Real-time Non-Photorealistic Rendering

OData support
Supervisor:
Dr. Szécsi László
Department of Control Engineering and Information Technology

While the world is moving ever closer to realistic shading which attempts to simulate the physical laws of light transport, there remains a number of applications of non-photorealistic rendering. With its help, we can apply emphasis on certain points on works of art, and we can also create a mechanical illustration that is easier to understand. Often, the techniques used for these purposes are not designed to run at real-time framerates, or they do not handle animation and camera movement very well. If performance is too low, we cannot exploit the features of the shader in an interactive manner. Similarly, if we cannot keep a visually coherent image between frames if an object is moving, we get a very disorienting picture and we will be unable to render motion pictures.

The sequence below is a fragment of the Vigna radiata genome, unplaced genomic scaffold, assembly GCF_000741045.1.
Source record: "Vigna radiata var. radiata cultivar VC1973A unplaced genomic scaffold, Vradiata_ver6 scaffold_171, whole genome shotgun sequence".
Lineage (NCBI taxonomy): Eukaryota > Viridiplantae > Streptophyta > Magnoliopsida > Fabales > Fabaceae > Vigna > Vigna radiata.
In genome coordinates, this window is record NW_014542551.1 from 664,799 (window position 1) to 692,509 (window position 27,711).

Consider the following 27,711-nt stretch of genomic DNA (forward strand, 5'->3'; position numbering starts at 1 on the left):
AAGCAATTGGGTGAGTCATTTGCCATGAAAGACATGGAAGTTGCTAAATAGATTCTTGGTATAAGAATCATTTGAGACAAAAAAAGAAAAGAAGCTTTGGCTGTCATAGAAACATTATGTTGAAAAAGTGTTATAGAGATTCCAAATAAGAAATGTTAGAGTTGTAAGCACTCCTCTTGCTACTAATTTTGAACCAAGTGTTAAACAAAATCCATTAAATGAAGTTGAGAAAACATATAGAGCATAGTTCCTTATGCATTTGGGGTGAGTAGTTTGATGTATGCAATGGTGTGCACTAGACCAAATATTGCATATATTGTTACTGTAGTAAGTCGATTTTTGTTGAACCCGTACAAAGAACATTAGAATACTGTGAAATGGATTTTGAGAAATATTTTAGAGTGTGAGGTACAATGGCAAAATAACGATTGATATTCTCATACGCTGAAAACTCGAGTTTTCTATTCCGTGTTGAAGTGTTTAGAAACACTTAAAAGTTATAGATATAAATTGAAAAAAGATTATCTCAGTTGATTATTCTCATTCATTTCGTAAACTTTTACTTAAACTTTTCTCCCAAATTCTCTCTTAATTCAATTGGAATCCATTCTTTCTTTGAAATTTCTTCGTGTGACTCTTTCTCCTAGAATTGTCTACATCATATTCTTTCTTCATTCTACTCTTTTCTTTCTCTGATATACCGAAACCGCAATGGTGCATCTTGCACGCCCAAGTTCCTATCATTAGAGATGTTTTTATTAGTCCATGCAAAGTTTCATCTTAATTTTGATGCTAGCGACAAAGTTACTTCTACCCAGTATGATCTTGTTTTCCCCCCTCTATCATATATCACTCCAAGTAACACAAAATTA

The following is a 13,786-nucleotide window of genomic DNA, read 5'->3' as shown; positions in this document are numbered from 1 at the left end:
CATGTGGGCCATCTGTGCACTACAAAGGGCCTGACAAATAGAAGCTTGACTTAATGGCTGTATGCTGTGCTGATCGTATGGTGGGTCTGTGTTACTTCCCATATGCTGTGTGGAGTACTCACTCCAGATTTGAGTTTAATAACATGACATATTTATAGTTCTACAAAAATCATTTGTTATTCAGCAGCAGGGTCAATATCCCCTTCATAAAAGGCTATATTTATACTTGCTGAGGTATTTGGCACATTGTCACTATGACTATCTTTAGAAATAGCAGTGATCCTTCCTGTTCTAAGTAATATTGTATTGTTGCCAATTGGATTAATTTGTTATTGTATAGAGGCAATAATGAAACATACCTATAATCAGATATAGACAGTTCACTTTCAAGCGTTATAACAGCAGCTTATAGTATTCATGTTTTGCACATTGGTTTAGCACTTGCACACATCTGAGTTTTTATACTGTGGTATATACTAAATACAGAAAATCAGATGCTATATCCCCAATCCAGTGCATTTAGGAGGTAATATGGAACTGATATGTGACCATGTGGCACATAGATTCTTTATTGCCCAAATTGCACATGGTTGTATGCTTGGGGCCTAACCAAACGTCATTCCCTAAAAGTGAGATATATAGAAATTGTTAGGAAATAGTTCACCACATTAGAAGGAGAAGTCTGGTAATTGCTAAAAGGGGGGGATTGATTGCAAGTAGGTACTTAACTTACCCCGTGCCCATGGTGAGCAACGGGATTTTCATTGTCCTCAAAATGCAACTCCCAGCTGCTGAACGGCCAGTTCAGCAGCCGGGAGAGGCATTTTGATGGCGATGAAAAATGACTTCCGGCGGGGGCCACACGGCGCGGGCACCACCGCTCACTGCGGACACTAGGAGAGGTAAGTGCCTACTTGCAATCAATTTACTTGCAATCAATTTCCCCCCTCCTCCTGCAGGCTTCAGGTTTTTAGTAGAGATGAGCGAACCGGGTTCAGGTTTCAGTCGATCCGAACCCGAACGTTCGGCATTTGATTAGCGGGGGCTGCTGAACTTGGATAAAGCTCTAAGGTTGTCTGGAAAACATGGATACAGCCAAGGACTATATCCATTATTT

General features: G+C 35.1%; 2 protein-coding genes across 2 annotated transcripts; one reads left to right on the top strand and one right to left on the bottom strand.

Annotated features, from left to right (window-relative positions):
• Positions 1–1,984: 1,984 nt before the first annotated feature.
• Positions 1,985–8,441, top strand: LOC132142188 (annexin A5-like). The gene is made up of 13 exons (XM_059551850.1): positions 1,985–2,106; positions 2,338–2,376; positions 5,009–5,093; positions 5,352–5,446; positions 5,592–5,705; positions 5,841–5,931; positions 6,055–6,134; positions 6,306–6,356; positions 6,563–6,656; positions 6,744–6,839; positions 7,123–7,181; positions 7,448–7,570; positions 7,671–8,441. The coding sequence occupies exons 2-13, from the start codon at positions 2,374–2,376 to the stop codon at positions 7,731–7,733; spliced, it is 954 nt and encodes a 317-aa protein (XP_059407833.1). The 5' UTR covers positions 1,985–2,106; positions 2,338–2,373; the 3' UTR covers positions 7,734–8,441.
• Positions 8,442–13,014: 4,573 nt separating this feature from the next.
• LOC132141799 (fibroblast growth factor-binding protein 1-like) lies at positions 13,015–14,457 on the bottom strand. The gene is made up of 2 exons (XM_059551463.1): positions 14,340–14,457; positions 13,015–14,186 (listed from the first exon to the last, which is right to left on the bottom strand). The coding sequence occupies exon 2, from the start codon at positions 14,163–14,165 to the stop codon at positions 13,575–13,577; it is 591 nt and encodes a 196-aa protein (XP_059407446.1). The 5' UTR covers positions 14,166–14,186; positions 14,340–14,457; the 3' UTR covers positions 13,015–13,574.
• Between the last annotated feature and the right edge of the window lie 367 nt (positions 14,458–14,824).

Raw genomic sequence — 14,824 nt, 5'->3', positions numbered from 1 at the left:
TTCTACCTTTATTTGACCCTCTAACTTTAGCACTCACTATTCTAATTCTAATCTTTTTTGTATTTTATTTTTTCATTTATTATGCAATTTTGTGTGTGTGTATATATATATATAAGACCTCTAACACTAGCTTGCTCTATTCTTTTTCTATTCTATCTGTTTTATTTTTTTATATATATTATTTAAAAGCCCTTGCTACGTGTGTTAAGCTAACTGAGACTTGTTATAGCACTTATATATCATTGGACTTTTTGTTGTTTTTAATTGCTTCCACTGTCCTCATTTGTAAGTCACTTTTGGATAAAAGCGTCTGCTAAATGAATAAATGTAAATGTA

Our goal is to have a look at several problems of non-photorealistic rendering, and some of the most prominent approaches to these problems. If we find that these approaches do not meet our criteria of real-time performance, then we will strive to find a faster solution. Similarly, if the technique doesn’t give us a visually coherent and artifact free image upon animation, then we will try to find a method that does. We will be emphasizing techniques revolving around contour detection, for it is highly used in non-photorealistic rendering. In particular, we will implement a solution for the issue of cast shadow contours, and the shadow volume shadows the technique is dependent on. Lastly, we will attempt to create a shader that can coherently stylize the drawn contours, and a technique for hatching.

The implemntations of all these techniques will be combined in an application, which will have the visual style of architectural sketches, and whose purpose is to show us the performance of the whole system.

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